He certainly IS special, that's for certain.
"He's not your ordinary superhero."

Welcome to another week at The Tagline! Today I'm going to be talking about Special, a movie made in 2007 and part of the growing genre of movies about delusional people who think they are superheroes/have superpowers/get seriously injured. The interesting thing about entries into that genre is that they all tend to put a different spin on the idea. Is it a mostly funny thing, that turns out sort of okay? Is it a social commentary, on the desperate plight of the modern man? Or is it the single most depressing thing I watched all week? In the case of Special, we are looking at door number three. Special is about a guy named Les (Mike Rapaport) a meter maid who is picked by a corporation for a trial of an experimental drug that seems like its for anti-depression or something. What actually happens is Les starts to trip balls, and is convinced he can levitate, and read people's minds, and an increasing host of other delusional beliefs. The company's owners, a pair of brothers, become increasingly concerned over the well being of their own sorry asses, and being sued by Les, though Les is obviously not thinking about that because he's too busy running at full speed into solid walls (because he thinks he can go through walls).

He gets beat up real bad. REAL bad.
So as the movie progresses, Les goes increasingly off the rails. He becomes convinced that the 'suits' following him are trying to kill him or take his powers away, as he was warned by his future self (future hallucination self). Admittedly, Les IS being stalked by two businessmen, because they're concerned their deal to sell their company will be jeopardized by news that one of their experimental drugs is responsible for a crazy guy's tackling spree in convenience stores. Les' antics become the increasing concern of his only two friends, brothers Joey and Everett, who (perhaps unsurprisingly) own a comic book shop. Despite everyone's attempts to stop Les from continuing to jump people and hurt himself, the situation gets increasingly out of hand.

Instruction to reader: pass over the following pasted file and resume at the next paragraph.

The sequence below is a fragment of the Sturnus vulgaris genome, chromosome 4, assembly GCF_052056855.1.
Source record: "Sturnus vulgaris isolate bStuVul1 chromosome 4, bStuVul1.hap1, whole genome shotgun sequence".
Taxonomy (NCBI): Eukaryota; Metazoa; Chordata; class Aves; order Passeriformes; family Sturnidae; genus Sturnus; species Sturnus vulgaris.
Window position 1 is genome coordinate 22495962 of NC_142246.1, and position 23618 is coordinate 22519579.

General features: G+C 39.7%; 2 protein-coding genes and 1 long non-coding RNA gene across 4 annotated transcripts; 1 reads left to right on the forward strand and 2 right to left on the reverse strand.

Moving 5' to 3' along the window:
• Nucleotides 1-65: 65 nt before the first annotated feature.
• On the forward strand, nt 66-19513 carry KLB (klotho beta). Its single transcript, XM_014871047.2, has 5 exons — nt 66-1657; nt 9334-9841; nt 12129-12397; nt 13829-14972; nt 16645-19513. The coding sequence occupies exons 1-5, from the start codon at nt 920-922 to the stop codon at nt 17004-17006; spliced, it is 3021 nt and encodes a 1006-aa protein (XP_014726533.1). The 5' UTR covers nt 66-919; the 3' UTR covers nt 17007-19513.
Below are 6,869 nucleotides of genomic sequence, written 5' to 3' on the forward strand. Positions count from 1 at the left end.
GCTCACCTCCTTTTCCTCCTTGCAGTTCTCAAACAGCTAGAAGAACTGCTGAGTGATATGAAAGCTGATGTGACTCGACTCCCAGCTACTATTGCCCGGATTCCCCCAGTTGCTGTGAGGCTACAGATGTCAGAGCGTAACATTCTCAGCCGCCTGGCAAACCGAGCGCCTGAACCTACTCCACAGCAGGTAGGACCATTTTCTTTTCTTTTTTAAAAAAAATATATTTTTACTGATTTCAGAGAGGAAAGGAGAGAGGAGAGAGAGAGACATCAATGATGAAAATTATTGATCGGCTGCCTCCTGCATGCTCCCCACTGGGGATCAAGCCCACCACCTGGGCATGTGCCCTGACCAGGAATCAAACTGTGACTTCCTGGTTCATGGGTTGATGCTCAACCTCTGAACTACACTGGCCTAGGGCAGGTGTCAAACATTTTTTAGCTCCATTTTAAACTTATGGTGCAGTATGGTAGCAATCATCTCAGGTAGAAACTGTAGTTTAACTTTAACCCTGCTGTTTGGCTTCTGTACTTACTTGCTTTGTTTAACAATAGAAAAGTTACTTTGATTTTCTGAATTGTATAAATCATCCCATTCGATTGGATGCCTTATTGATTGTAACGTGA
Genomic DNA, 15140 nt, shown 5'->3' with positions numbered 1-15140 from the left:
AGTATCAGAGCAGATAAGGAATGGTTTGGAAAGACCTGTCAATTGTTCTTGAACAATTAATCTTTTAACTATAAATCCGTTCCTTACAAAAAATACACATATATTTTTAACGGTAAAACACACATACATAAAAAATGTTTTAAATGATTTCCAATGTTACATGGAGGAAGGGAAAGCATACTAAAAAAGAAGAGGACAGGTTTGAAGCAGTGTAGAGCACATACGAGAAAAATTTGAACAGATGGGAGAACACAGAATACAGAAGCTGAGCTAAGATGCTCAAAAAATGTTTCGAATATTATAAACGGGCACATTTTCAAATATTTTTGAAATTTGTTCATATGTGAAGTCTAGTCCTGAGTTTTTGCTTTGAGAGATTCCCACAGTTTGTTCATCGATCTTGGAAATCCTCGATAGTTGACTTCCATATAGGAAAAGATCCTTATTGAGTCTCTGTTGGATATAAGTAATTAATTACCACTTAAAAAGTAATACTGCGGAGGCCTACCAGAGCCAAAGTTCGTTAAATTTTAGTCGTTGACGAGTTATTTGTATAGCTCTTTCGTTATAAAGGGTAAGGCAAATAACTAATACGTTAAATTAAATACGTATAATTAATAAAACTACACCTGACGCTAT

This is not happening, I repeat, this is NOT happening.
As I suggested at the beginning of the post, this movie is a pretty significant downer. For starters, Les leads a totally sad life, even by my generous standards. We get the impression immediately that he's a nice guy, and that life is stepping all over him. It is worse that we have to watch him destroy what little life he has, and know that when he eventually gets a grip, he will have a lot of nothing to go back to. Right after I finished the movie I felt  really bummed out. I just couldn't see any bright side to the movie. Then I stopped to think about the ending some more, and realized that the ending wasn't AS depressing as I first thought. While Les might not have special powers, and while he realizes that he is not special, he also comes to the decision that other people can't control him, and he seems to come to terms with the circumstances of his life (at the very least I'm choosing to think he did). Also he seemed to catch the fancy of the stuttering check-out girl he saved from a robber, despite the fact that he was going 100% looney toony. So that's an upside right?

He has a fine career in the invisible Olympics ahead of him.
It's a nice short film, straight to the point, and it did a good job of making me feel for this hapless average Joe gone kinda nuts. This is another film on the Netflix (they should probably be paying me for all the advertising I do for them) so if you have that service, I think this is a an hour and a half well spent. That's it for today! Join me again on Thursday, for more cinema gold! By which I mean something terrible maybe.

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